Economic Growth Plan Would Generate Growth, Jobs and Tax Revenue
March 27, 2003
The President's tax cut policies, known as the Economic Growth plan, would generate enough growth, jobs and tax revenue to cut the real cost of the plan by 57 percent compared with "static" measures which largely ignore how people respond to tax incentives, says the Heritage Foundation. This means the "cost" of the plan would be $274 billion, compared with static estimates of $638 billion.
Specifically under the full plan, the United State's economy would enjoy an annual average of:
- 844,000 new jobs from 2004 through 2013 -- job growth peaks in the first two years, with 997,000 and 1.03 million jobs coming in 2004 and 2005, respectively.
- $69 billion in additional Gross Domestic Product from 2004 through 2013, with an increase of $84 billion in GDP in 2004.
- $121 billion in additional disposable income from 2004 through 2013, with an increase of $178 billion in 2004.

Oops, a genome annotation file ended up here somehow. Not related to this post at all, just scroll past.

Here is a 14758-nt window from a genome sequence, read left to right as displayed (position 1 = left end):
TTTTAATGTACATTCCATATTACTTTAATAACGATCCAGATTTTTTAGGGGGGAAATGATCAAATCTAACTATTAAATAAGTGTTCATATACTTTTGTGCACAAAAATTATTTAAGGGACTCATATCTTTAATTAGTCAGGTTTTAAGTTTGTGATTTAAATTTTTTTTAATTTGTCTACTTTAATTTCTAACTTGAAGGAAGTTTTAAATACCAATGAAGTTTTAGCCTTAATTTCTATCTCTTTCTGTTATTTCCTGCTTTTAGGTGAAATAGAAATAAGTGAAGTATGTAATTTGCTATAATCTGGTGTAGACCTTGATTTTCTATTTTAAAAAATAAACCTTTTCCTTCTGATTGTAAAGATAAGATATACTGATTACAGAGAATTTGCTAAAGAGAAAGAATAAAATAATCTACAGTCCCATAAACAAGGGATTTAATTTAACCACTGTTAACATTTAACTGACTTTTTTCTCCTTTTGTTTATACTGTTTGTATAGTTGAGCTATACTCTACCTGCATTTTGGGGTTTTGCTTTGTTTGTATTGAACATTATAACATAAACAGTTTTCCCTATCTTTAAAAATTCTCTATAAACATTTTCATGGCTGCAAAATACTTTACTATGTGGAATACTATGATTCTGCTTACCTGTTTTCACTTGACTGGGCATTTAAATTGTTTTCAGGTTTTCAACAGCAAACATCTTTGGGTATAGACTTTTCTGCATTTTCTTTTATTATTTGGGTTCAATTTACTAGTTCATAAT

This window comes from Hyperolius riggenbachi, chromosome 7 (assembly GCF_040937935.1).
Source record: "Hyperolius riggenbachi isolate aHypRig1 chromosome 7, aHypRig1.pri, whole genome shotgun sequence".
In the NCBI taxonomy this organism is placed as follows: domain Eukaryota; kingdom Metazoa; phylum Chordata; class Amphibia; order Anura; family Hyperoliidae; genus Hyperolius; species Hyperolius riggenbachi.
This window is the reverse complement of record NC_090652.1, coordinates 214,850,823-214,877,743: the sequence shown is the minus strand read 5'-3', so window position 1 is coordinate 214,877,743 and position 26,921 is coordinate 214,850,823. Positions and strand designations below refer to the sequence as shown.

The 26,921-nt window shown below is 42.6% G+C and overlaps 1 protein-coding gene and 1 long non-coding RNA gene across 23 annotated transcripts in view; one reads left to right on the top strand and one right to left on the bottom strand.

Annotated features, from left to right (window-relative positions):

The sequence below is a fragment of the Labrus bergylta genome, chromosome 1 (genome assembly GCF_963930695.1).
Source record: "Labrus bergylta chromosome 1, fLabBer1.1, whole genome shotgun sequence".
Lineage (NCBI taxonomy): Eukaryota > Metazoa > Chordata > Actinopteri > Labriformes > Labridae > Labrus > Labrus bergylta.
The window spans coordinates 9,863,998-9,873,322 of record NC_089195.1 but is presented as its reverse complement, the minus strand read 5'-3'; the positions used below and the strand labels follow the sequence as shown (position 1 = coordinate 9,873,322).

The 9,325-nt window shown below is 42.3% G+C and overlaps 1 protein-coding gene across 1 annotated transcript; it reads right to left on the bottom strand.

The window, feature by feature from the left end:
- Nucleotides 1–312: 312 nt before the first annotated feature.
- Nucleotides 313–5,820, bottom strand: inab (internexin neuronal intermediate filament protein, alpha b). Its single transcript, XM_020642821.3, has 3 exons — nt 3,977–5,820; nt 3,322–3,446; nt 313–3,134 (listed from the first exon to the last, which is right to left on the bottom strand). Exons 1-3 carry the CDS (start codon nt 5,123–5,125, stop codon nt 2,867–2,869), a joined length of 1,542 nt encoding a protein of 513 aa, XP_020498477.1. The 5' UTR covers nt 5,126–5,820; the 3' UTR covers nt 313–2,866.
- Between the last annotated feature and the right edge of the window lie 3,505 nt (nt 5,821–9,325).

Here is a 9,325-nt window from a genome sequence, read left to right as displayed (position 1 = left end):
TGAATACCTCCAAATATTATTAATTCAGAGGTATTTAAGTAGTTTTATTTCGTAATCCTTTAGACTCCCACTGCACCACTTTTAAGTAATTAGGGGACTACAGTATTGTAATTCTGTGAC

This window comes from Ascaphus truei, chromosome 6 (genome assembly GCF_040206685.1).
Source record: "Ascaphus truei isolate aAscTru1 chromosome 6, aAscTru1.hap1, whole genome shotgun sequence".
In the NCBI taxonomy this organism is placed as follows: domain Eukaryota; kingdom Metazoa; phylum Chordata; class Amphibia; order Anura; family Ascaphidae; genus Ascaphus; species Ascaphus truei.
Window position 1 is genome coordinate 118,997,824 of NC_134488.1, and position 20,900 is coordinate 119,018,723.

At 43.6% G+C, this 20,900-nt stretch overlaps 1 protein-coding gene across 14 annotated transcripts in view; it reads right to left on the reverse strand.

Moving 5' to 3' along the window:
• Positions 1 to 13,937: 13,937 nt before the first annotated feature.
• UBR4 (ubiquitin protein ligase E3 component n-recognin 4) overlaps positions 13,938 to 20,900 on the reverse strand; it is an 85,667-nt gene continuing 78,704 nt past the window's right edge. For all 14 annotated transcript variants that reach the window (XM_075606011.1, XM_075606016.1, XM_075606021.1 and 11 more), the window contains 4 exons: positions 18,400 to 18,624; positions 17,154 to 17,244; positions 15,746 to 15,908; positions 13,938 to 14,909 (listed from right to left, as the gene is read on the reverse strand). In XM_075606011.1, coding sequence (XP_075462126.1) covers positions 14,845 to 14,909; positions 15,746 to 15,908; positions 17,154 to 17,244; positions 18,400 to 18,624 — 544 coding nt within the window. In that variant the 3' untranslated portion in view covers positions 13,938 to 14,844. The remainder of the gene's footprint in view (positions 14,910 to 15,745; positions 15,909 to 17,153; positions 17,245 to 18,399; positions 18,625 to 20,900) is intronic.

- 57% feedback from 2004 through 2013, a $274 billion "cost" versus a "static" cost of $638 billion.
Incidentally, while indicating that plans such as the President's economic growth plan is the biggest engine of growth among the budget proposals, the scoring of the Congressional Budget Office indicates that proposals similar to the President's prescription drug plan have the largest drag on the economy ($400 billion in increased consumption). According to CBO, "policies that increase demand by raising government or private consumption tend to lower output in the long run because they tend to eventually decrease investment and the size of capital stock."
Source: Ralph Rector, Ph.D., and Rea Hederman, "What the CBO Director Really Said," March 25, 2003, the Heritage Foundation.
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